2 Replies
              1. re: ricepad

                Hah! I wondered that myself. Though in Oakland Chinatown I often see them frozen so less funky.

                1. re: Louise

                  Louise,

                  Your post describes why my experience was so much different than described.

                  We went to our fave resto for my birthday but didn't make a big deal of it to the staff. When the occasion was discovered, the chef/owner sent out a surprise...a section of durian (it had been frozen) with a birthday candle in it.

                  I was surprised and pleased by the taste of the flesh. To my palate, it was like a coconut/pineapple custard...albeit with fibers throughout.

                  Didn't tackle the seeds, but enjoyed the flesh.

              2. My husband brought durian jam back from the Philippines (4 years ago?!) but we haven't been brave enough to open the jar yet. We've said we'll take it on a picnic one of these summers.

                1. I smuggled one across the US/Canada border once when I couldn't find one nearby. I thought my car trunk smelled like strawberries when I got home, so I didn't think much of bringing the thing into the house to eat the next day. I just chucked it onto a shelf in my closet and went to bed. Well, I was living in a (probably illegal) boarding house type setting; I had three neighbors on my floor. The next morning, I walked out my door to find my neighbors all complaining about the horrible stench last night. Apparently, two of them ended up opening their bedroom windows! I never fessed up...

                  The whole experience was sort of like eating a custardy sweetish smelly avocado. I've been meaning to try another one!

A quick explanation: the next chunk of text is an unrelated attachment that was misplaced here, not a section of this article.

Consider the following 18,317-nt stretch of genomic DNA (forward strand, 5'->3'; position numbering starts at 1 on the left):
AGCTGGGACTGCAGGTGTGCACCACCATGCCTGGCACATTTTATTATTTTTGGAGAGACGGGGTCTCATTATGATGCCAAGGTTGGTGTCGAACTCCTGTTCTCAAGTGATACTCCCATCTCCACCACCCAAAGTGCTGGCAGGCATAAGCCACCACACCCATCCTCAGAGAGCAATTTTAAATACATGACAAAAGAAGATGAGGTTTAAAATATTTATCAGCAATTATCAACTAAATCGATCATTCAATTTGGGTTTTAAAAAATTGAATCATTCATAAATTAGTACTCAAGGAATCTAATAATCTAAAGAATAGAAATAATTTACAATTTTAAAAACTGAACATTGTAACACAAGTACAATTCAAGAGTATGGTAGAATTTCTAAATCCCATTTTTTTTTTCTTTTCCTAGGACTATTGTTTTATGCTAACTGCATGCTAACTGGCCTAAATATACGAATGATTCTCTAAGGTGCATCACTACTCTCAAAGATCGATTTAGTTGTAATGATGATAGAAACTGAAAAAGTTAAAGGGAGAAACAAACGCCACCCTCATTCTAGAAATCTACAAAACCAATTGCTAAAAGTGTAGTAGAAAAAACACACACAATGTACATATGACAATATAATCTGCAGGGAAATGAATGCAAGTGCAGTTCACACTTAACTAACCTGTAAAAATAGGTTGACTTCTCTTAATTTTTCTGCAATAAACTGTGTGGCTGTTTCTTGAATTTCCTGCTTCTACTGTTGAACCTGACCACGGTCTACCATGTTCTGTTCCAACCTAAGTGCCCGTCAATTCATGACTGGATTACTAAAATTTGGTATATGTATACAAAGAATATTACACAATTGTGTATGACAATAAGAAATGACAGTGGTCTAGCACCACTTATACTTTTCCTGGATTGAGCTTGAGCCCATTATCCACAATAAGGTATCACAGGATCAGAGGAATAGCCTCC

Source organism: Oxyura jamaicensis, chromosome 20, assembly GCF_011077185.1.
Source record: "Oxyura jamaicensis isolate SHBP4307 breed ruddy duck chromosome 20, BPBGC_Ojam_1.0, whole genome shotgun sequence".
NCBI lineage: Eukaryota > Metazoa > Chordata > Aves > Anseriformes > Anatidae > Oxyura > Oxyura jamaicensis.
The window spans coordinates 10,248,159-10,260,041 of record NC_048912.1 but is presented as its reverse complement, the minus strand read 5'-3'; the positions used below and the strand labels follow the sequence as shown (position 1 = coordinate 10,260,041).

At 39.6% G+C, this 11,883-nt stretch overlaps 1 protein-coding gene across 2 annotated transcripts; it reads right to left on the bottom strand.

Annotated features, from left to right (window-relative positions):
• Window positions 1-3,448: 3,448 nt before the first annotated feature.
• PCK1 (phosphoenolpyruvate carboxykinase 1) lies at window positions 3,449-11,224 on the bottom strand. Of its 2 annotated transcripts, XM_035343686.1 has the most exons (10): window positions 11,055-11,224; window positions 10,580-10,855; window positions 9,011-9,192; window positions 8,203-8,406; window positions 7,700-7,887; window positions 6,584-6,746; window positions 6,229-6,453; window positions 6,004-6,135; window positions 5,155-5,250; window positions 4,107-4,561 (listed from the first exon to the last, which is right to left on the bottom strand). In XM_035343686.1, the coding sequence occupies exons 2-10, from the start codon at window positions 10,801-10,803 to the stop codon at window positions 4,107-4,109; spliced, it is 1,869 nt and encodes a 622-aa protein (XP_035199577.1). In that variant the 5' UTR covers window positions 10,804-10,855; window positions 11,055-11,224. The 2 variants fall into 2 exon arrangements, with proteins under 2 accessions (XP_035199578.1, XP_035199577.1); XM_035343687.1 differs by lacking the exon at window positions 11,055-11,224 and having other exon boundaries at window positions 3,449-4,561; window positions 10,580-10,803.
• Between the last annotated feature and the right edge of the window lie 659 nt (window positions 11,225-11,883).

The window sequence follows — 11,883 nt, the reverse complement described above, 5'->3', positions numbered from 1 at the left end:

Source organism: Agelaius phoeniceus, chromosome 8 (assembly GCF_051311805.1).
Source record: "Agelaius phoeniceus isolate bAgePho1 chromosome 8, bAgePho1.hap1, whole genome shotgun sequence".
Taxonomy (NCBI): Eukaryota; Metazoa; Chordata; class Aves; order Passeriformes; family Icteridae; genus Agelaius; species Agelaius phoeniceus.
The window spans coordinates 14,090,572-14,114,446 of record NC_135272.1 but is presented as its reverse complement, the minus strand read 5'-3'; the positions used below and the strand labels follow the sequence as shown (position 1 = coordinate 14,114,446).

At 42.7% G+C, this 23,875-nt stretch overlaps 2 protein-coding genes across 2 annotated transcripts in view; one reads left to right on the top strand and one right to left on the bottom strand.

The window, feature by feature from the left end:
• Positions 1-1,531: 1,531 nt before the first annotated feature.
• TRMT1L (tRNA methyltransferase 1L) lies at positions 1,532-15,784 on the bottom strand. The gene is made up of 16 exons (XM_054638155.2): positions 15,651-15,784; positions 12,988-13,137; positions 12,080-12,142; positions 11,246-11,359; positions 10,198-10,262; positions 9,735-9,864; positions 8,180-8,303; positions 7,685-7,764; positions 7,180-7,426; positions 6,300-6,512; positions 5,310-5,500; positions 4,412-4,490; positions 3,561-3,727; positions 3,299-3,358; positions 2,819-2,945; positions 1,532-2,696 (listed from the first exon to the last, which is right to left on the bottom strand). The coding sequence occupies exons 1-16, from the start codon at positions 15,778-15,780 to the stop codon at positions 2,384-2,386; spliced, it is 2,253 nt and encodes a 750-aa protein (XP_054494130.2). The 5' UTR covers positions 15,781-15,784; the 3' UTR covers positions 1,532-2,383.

1. Hi Louise,

                    Good for you! Here in Manhattan you can find durian pretty much all year round. They are still in the shell but some vendors will open it up for you and put the lobes of flesh into a box.

                    Not sure if you know, if you use the empty shell of the durian (interior) to hold water and wash your hands with the water, the smell of the durian on your hands will go away. Use the water to rinse your mouth and your mouth won't stink anymore!

                    1 Reply
                    1. re: kobetobiko

                      Really?

                      When i ate durian i still smelled/tasted it like 3 days later.

                      I brushed, rinsed my mouth, scraped my tongue and could not get rid of the smell/taste.

                    2. wow! I'm excited for you. It was also banned at all the hotels in Singapore.

                      3 Replies
                      1. re: hungryungry

                        Oh, yeah, the "no durian" signs, along with the "watch out for falling durian" signs.